Weekend Edition Sunday for October 14, 2012
Oct 14, 2012 — It's difficult to build a working four-rotor helicopter that spans 100 feet and only weighs 80 pounds. It's even harder when your engine is a 0.7-horsepower person. But two teams of young engineers hope to do just that.
Oct 14, 2012 — Every answer is a two-word phrase in which the letter "O" is added at the end of the first word to make the second word. For example, given the clue "pack animal owned by Thomas Jefferson's first vice president," the answer would be "Burr burro."
Oct 14, 2012 — Author J.R.R. Tolkien's epic fantasy world Middle-Earth is filled with hundreds of characters. So many in fact, that a Swedish university student has created a comprehensive census and family tree to catalog the more than 900 humans, elves, dwarves and hobbits.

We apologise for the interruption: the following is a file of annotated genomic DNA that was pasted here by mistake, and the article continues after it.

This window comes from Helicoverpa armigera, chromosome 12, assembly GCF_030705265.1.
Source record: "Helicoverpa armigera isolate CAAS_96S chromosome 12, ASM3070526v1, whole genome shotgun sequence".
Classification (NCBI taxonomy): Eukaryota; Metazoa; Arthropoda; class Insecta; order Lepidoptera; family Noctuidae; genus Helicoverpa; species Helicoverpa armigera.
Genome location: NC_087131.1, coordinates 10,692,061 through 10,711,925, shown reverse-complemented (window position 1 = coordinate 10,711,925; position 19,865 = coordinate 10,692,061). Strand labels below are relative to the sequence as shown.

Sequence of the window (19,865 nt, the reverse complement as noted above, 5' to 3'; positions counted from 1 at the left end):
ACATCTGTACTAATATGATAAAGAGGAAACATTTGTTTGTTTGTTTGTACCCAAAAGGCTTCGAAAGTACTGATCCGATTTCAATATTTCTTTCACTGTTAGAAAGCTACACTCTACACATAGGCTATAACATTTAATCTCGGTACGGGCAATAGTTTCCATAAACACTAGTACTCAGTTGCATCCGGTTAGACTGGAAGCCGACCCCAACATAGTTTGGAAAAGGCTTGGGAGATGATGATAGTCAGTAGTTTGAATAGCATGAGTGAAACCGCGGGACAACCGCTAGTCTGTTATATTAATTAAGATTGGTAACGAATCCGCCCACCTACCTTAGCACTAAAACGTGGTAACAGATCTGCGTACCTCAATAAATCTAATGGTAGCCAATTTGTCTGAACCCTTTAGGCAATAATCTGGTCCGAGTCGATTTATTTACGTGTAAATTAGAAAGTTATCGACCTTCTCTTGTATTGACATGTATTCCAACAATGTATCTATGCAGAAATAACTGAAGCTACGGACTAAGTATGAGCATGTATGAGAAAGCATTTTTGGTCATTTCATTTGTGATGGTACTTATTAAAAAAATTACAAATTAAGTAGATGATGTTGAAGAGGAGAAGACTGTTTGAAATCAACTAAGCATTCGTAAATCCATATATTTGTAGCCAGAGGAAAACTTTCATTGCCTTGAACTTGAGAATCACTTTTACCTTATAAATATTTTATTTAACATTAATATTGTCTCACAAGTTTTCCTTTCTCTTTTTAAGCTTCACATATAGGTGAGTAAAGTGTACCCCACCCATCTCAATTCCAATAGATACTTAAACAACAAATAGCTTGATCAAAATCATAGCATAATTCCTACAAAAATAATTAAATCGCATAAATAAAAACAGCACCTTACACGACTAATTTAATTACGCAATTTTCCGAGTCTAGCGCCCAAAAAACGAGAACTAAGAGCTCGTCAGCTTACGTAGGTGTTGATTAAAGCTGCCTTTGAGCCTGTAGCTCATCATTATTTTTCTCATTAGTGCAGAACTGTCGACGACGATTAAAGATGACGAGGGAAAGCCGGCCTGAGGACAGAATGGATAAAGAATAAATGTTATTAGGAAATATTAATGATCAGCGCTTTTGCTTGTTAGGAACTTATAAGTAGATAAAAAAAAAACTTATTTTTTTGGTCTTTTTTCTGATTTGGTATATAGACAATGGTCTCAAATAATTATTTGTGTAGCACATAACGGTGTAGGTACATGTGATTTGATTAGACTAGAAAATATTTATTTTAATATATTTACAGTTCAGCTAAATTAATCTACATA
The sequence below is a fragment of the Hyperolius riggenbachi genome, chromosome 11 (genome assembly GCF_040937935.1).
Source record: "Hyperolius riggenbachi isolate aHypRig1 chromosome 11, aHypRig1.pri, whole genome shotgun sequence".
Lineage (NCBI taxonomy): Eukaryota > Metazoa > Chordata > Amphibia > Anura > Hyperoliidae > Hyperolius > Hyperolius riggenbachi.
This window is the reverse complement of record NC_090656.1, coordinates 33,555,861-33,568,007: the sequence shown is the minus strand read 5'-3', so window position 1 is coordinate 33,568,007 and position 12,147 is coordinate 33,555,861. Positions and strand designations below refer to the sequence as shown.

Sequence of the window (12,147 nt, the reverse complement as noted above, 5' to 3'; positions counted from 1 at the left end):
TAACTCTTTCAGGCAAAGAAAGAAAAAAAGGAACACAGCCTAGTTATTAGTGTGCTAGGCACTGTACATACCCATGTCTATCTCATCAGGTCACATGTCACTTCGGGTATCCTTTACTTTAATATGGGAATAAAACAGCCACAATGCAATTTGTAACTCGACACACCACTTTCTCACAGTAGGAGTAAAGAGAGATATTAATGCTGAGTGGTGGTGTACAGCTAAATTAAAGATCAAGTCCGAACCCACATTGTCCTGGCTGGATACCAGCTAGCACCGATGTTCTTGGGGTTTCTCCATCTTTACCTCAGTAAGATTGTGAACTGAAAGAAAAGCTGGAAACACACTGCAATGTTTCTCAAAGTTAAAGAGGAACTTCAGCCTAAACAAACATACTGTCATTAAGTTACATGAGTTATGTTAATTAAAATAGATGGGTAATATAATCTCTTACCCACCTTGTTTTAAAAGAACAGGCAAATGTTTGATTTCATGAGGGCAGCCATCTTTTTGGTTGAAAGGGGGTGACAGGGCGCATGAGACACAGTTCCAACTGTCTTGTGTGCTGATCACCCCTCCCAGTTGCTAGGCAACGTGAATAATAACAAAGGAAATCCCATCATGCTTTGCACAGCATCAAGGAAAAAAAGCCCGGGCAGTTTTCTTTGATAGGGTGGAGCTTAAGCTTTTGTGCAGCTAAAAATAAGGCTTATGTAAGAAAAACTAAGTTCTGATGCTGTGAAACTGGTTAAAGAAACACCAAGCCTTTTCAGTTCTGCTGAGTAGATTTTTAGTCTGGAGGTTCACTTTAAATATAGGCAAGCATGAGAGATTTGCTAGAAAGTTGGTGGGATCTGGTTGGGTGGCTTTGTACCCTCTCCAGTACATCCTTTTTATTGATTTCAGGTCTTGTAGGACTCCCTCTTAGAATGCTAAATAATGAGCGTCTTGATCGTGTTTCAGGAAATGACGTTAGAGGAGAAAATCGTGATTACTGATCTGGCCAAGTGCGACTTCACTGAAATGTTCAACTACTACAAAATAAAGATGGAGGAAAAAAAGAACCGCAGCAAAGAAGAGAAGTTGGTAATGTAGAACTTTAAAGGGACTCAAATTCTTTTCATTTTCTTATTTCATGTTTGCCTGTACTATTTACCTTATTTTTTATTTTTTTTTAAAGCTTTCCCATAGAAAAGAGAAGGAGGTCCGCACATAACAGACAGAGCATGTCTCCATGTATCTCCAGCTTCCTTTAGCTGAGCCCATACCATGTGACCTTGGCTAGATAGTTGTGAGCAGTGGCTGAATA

Oct 14, 2012 — Jasmine Garsd and Felix Contreras, hosts of NPR's Latin alternative music podcast Alt.Latino, share two Argentine songs that fuse new styles with traditional ones.
Oct 14, 2012 — Legendary beat novelist Jack Kerouac shot to fame with On the Road, but unknown to many fans, he also wrote a play. The Beat Generation was never produced and quickly forgotten. Rediscovered in 2004, the play is now set to premiere in the writer's hometown.
Oct 12, 2012 — At Cranbrook School for Boys, Mitt Romney and his classmates "lived by the bell" and wore coats and ties to dinner. Romney made his mark at the prestigious private school, but a former classmate says, "you never saw Mitt and said, 'That's the governor's son.' He was one of the guys, quite honestly."
Oct 12, 2012 — Pulitzer Prize-winning poet Mary Oliver often writes about the natural world — the animals she sees and the woods she walks in. Her new book, A Thousand Mornings, collects her morning meditations as she stands by her door, notebook and pen in hand.